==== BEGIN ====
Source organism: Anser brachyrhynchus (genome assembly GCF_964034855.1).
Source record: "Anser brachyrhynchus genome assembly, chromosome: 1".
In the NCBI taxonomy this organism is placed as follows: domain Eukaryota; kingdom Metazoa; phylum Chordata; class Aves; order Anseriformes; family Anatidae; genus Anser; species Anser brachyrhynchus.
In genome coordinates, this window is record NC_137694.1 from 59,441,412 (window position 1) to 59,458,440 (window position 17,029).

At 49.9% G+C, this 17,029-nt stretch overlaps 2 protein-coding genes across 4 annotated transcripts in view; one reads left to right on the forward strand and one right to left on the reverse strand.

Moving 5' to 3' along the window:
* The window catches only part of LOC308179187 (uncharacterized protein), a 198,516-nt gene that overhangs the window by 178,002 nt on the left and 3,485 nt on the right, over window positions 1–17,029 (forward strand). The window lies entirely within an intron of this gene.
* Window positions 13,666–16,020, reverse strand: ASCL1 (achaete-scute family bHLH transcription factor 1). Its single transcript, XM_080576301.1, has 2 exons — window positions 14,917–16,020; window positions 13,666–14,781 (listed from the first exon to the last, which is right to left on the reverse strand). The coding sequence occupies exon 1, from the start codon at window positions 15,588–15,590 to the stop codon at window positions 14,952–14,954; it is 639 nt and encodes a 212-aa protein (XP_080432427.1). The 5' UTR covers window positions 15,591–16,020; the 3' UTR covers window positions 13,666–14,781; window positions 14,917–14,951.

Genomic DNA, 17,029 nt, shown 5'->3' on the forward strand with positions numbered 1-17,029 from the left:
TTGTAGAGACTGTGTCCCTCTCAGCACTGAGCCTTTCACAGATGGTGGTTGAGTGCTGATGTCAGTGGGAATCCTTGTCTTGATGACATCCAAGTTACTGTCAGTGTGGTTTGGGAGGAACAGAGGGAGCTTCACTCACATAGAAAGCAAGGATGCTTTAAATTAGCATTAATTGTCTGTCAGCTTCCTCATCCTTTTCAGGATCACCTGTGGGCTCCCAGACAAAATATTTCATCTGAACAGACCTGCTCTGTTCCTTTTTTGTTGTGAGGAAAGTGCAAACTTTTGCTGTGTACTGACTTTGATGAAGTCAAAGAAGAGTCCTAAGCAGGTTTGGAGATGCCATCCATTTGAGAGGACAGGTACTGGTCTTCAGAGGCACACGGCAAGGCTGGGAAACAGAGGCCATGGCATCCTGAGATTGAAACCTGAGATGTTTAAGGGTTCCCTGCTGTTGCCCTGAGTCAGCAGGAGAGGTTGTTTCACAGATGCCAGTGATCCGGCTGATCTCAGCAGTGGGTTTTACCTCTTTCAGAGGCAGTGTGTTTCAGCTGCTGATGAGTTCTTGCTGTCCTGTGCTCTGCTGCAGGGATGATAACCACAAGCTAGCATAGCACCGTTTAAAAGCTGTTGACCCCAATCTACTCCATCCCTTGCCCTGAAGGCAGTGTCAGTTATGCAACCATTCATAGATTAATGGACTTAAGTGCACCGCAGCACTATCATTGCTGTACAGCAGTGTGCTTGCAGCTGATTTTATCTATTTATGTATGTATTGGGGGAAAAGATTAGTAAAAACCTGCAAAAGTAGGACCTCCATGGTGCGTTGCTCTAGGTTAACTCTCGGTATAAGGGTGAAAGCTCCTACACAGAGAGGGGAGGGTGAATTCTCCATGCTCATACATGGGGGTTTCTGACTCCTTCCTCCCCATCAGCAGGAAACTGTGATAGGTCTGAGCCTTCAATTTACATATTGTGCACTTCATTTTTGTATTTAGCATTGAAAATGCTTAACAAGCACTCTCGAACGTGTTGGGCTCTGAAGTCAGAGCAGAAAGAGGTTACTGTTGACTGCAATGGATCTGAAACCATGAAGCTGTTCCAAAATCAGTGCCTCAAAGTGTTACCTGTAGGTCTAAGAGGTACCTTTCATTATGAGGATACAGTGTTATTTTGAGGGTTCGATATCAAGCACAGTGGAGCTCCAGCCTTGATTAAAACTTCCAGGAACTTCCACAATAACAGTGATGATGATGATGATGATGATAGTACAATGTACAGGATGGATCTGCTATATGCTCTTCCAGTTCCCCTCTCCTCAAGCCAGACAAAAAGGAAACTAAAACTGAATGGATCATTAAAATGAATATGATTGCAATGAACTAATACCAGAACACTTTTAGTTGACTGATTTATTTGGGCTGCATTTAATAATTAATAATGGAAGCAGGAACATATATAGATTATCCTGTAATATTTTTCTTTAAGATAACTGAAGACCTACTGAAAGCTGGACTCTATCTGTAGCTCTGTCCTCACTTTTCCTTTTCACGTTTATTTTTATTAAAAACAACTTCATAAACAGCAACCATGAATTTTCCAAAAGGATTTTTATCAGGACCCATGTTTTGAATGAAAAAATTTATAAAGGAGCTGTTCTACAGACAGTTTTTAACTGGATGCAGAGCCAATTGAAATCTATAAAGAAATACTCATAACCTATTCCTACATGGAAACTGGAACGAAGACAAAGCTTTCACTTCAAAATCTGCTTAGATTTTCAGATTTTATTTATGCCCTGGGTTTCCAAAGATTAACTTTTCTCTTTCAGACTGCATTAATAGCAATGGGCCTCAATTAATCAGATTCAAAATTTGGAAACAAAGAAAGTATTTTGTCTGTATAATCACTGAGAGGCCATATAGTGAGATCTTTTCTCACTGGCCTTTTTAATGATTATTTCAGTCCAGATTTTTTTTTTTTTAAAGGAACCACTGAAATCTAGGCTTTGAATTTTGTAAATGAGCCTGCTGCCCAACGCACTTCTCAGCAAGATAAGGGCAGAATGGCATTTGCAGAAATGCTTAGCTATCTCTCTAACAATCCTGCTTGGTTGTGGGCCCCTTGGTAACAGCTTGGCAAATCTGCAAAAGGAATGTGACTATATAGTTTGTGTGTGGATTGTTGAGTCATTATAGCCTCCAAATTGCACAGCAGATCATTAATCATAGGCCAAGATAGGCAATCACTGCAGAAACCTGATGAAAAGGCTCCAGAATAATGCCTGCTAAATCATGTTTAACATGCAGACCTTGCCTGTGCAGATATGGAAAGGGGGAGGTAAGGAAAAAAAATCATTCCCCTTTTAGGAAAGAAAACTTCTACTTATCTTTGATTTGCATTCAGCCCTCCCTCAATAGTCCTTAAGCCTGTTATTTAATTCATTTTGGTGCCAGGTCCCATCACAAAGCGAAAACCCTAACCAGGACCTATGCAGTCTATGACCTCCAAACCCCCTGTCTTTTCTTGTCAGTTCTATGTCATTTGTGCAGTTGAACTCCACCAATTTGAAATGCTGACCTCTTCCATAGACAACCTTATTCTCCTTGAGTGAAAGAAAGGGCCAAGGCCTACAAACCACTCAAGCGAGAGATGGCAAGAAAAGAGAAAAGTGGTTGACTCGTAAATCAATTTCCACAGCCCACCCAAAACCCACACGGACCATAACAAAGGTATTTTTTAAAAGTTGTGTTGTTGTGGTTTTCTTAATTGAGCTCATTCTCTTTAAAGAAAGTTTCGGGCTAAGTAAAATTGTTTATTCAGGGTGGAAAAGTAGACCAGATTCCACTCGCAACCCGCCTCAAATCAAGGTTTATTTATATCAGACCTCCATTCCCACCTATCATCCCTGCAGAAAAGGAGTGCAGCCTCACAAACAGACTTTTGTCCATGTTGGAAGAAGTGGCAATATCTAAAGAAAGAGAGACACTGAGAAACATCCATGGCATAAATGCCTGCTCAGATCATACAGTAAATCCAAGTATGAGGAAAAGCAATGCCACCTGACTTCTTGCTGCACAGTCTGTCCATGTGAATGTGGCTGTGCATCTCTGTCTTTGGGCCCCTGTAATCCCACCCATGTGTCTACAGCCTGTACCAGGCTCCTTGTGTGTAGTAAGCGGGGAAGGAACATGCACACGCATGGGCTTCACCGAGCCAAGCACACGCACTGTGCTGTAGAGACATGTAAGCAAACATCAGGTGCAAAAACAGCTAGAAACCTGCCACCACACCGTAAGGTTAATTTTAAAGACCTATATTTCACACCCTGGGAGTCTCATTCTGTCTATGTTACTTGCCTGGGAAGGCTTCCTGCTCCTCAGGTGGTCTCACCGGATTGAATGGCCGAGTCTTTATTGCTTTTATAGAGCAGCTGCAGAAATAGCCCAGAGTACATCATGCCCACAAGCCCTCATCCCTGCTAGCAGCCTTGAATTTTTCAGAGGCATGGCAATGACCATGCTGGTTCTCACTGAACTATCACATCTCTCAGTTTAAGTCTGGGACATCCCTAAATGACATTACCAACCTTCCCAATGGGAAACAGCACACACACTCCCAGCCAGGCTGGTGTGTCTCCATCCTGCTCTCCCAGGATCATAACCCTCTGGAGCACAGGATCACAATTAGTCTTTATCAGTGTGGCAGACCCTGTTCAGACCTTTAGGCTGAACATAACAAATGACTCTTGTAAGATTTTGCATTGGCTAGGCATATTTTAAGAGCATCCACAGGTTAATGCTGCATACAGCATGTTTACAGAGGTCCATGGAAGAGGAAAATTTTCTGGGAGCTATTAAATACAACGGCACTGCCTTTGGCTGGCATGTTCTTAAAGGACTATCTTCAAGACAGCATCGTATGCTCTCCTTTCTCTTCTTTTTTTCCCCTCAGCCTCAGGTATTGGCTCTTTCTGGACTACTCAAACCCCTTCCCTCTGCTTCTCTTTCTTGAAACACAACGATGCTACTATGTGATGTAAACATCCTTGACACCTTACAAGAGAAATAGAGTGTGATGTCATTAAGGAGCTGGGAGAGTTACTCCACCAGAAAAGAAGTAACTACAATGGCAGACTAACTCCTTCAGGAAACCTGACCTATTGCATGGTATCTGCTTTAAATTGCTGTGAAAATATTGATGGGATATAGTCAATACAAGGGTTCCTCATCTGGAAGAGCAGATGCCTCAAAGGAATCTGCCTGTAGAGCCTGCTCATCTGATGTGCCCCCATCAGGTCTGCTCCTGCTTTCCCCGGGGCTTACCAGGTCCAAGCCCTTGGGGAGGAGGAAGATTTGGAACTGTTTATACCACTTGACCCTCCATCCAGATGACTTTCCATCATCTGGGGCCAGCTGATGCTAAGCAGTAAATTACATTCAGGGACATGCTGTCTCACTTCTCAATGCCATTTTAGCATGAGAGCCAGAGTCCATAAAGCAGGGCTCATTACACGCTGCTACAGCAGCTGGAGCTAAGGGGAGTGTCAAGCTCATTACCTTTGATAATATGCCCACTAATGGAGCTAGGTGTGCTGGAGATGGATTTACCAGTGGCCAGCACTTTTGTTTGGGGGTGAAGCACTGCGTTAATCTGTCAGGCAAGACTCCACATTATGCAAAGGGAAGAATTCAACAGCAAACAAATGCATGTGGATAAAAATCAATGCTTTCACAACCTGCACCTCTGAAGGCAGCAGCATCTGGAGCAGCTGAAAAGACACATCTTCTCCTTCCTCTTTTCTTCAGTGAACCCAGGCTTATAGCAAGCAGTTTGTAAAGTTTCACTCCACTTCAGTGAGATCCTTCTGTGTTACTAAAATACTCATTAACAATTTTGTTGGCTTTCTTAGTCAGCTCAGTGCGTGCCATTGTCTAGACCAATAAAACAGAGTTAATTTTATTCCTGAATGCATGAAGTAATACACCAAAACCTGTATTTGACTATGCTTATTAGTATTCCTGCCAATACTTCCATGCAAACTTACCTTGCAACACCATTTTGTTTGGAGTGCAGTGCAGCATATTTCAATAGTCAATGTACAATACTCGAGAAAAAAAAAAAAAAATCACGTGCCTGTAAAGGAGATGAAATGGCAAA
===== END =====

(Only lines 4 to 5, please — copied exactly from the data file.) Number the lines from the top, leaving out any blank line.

In genome coordinates, this window is record NC_137694.1 from 59,441,412 (window position 1) to 59,458,440 (window position 17,029).

At 49.9% G+C, this 17,029-nt stretch overlaps 2 protein-coding genes across 4 annotated transcripts in view; one reads left to right on the forward strand and one right to left on the reverse strand.